Tuesday, March 1, 2011

The Museum of Fine Arts

I didn't plan too many activities for February break.  I find that by February, what my children usually want to do is just relax, play and not do homework.  With the exception of playing, I usually find myself wanting the same things from the winter holiday.  I did decide that after two years, it was time for us to revisit the MFA in Boston.  The MFA is a wonderful place to lose yourself for a few hours -- and you will indeed lose yourself as the galleries are more maze-like than you would think.  The goal for children visiting the museum is to find a few paintings that they can focus on for more than a few seconds and absorb enough details so as to recognize it on a postcard in the bookshop.  Some children do not enjoy an art museum, but luckily, my children are not included in this bunch.  They enjoy wandering the various wings, winding their way through the myriad galleries and they love both the cafeteria in the basement and the bookshop.   In other words, they like a good adventure.

We took two trains to get to the museum and I considered it a great victory that not one of my children licked any surface during the entire journey.  The last time we went to the MFA, I caught Georgia and Josie with their tongues out, tasting the window panes of the Boston T.  I was so very proud.

We started our tour in the Ancient Art wing and saw many hieroglyphics and sarcophagi.

Next we headed into the American wing and began our search for our "favorite" painting.  I've found that the best way to keep a child interested in an art museum is to allow them to buy a postcard of their "favorite" painting at the end.  Henry, Georgia and Josie take this task very seriously.  Many, many paintings are examined and evaluated before they chose their absolute favorite.  And if they learn something about art along the way, that is not my fault.

This year, Henry chose this rather gruesome painting:

John Singleton Copley's Watson and the Shark

Georgia picked a John Singer Sargent painting entitled, The Master and His Pupils

Josie, as always, had a hard time narrowing the search to just one item.  She already owns the postcard of her favorite, Sargent's The Daughters of Edward D. Boit (see above), so she chose a Renoir postcard in the gift shop (Girls Picking Flowers in a Meadow).  We didn't actually see the Renoir at the museum because after two hours of walking, we were exhausted and ready for a snack.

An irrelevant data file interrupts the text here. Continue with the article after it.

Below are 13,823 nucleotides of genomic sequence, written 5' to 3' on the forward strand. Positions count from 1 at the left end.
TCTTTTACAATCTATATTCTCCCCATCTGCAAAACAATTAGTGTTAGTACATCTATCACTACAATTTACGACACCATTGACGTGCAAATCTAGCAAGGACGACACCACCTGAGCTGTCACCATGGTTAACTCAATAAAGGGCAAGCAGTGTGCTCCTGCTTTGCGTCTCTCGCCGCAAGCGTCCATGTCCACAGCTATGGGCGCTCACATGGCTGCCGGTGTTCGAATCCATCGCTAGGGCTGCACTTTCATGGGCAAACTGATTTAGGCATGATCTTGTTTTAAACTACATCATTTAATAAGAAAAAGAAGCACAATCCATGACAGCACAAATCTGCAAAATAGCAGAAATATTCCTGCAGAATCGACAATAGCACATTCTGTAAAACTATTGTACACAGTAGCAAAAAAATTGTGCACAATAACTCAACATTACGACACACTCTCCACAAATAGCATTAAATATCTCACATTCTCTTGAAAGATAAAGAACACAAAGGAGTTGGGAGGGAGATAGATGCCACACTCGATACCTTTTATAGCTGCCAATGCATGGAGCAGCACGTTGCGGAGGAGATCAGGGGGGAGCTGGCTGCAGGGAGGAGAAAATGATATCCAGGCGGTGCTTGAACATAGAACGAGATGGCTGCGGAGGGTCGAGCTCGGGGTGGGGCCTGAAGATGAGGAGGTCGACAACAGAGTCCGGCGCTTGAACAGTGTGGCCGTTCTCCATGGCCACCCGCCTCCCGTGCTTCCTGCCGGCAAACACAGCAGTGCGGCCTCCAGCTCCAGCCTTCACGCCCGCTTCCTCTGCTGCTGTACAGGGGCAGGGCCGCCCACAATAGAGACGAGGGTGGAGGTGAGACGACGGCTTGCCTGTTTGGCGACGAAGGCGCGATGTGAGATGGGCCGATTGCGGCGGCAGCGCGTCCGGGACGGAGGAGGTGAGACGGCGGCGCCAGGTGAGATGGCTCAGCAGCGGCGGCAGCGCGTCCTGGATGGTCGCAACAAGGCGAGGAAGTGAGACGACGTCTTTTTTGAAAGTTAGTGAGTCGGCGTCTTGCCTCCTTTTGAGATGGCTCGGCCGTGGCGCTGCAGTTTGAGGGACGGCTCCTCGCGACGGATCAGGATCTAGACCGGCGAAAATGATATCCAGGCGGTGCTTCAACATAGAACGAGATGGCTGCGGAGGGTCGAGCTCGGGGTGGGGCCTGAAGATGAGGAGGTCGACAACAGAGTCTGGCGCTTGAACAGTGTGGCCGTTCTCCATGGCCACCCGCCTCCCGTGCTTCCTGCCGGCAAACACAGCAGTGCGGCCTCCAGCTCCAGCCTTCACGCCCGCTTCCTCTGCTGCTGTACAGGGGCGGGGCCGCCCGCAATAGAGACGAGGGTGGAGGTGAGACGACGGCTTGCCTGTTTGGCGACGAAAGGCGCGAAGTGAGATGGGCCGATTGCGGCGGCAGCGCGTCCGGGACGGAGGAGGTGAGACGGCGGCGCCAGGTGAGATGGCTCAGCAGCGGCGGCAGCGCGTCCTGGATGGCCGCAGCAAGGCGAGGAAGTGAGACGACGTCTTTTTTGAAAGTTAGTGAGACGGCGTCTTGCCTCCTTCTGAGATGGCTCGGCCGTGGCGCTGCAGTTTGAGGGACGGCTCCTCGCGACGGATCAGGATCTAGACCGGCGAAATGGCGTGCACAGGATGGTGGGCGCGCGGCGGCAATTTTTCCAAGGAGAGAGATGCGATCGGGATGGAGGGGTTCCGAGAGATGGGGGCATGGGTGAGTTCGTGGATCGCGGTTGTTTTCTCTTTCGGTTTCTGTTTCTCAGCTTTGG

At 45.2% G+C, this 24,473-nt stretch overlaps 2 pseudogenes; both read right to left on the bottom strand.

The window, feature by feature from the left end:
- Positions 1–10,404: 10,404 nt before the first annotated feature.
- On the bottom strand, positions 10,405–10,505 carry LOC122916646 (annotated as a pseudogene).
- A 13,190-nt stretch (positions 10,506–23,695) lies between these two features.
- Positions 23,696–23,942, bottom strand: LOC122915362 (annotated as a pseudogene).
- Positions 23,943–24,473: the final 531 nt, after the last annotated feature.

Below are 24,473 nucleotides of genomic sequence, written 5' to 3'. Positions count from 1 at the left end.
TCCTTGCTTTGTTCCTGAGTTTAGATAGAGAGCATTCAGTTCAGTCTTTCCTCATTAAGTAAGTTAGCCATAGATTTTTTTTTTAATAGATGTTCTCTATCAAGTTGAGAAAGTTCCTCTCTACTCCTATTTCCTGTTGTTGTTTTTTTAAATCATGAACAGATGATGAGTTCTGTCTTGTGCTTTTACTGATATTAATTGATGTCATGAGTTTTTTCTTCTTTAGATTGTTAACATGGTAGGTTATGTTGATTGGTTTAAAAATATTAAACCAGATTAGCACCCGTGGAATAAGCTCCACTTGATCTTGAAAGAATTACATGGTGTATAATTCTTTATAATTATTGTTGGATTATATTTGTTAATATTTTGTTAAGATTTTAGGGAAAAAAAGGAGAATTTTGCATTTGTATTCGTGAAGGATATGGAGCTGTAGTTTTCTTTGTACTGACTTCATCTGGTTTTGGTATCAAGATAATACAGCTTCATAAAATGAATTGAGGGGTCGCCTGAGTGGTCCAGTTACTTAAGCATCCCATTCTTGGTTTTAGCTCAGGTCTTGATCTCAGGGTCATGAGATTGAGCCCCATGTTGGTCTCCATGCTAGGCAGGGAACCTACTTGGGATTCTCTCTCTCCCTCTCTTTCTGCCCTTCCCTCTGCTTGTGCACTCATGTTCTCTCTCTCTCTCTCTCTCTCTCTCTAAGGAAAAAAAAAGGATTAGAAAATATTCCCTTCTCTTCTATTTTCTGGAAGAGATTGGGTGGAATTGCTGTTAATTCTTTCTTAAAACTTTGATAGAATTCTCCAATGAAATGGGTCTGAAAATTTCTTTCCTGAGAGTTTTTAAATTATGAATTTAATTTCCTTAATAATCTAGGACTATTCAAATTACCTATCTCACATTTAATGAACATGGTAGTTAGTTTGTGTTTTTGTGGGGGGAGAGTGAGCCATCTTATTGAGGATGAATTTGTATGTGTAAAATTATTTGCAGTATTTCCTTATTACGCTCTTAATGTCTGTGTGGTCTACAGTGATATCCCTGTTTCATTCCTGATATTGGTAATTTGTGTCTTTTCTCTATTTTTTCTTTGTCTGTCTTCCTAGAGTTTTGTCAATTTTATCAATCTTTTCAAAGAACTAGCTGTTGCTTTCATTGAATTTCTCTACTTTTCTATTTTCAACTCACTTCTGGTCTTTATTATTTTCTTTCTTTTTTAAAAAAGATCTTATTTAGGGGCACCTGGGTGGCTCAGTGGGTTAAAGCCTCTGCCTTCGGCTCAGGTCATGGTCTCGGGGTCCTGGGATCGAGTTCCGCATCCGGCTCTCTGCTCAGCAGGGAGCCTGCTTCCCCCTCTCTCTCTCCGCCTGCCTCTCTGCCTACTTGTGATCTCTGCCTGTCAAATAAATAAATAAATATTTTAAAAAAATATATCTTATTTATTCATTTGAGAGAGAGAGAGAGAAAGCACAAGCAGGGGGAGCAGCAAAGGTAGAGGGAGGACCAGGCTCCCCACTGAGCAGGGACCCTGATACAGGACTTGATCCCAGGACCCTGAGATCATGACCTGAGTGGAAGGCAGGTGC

Henry and Josie waiting for the elevator to take us to the cafeteria.  This bench looked like it was made of ice.

After a quick ice cream break, we went to a gallery I must have passed last time around:  a textile exhibit of Arnold Scassi couture.  I didn't buy a postcard, but had I done so, I would have chosen one from this exhibit.  It reminded me of a tiny version of the Costume Institute at the Metropolitan Museum of New York, which is one of my favorite places in Manhattan. 

Here is Scassi's outfit for Barbra Streisand.  She wore it at the Oscars.

The rest of these photos are just dresses I thought were beautiful.

During school vacation weeks, the MFA conducts a children's program that includes various projects.  Since the last time, I had gotten away with saying the children were too young to participate, this time I had no excuse.  After checking out the options, Henry, Georgia and Josie chose to do the activity offered in the European Art gallery.  The assignment was to color in one of the four pictures they had outlined on a piece of cardstock and then create a frame out of craft supplies found on the table.

The children all hunkered down and created.  I entertained myself by admiring the art on the walls and thinking about what to serve for dinner.  This project was WAY too long and complicated and we all agreed to leave once the kids had finished. 

It was another enjoyable trip to the MFA.

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